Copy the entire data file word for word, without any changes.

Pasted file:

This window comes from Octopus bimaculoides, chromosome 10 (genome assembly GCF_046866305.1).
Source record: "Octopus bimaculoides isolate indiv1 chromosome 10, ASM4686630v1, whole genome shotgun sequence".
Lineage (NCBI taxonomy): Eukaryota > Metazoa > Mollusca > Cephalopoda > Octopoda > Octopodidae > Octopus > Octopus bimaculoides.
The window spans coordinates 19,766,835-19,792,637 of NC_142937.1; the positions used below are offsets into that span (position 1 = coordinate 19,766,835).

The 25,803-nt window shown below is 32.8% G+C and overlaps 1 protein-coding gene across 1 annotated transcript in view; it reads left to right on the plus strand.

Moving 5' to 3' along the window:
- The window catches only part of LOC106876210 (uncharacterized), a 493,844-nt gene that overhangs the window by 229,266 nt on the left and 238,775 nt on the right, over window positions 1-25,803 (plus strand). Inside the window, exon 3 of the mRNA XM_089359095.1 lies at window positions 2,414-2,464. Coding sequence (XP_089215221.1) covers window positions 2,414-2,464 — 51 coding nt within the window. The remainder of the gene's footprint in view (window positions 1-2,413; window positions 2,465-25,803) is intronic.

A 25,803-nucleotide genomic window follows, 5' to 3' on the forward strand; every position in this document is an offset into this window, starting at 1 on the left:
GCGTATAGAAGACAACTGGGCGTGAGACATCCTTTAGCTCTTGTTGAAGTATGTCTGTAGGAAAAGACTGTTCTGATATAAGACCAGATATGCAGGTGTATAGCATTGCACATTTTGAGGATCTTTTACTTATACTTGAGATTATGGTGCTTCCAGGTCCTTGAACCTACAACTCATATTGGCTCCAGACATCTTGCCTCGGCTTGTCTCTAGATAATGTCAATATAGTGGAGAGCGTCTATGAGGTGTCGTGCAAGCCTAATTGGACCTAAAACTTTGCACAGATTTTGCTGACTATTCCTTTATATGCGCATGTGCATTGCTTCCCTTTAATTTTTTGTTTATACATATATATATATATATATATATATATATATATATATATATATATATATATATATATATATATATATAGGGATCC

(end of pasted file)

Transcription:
This window comes from Octopus bimaculoides, chromosome 10 (genome assembly GCF_046866305.1).
Source record: "Octopus bimaculoides isolate indiv1 chromosome 10, ASM4686630v1, whole genome shotgun sequence".
Lineage (NCBI taxonomy): Eukaryota > Metazoa > Mollusca > Cephalopoda > Octopoda > Octopodidae > Octopus > Octopus bimaculoides.
The window spans coordinates 19,766,835-19,792,637 of NC_142937.1; the positions used below are offsets into that span (position 1 = coordinate 19,766,835).

The 25,803-nt window shown below is 32.8% G+C and overlaps 1 protein-coding gene across 1 annotated transcript in view; it reads left to right on the plus strand.

Moving 5' to 3' along the window:
- The window catches only part of LOC106876210 (uncharacterized), a 493,844-nt gene that overhangs the window by 229,266 nt on the left and 238,775 nt on the right, over window positions 1-25,803 (plus strand). Inside the window, exon 3 of the mRNA XM_089359095.1 lies at window positions 2,414-2,464. Coding sequence (XP_089215221.1) covers window positions 2,414-2,464 — 51 coding nt within the window. The remainder of the gene's footprint in view (window positions 1-2,413; window positions 2,465-25,803) is intronic.

A 25,803-nucleotide genomic window follows, 5' to 3' on the forward strand; every position in this document is an offset into this window, starting at 1 on the left:
GCGTATAGAAGACAACTGGGCGTGAGACATCCTTTAGCTCTTGTTGAAGTATGTCTGTAGGAAAAGACTGTTCTGATATAAGACCAGATATGCAGGTGTATAGCATTGCACATTTTGAGGATCTTTTACTTATACTTGAGATTATGGTGCTTCCAGGTCCTTGAACCTACAACTCATATTGGCTCCAGACATCTTGCCTCGGCTTGTCTCTAGATAATGTCAATATAGTGGAGAGCGTCTATGAGGTGTCGTGCAAGCCTAATTGGACCTAAAACTTTGCACAGATTTTGCTGACTATTCCTTTATATGCGCATGTGCATTGCTTCCCTTTAATTTTTTGTTTATACATATATATATATATATATATATATATATATATATATATATATATATATATATATATATATATATATAGGGATCC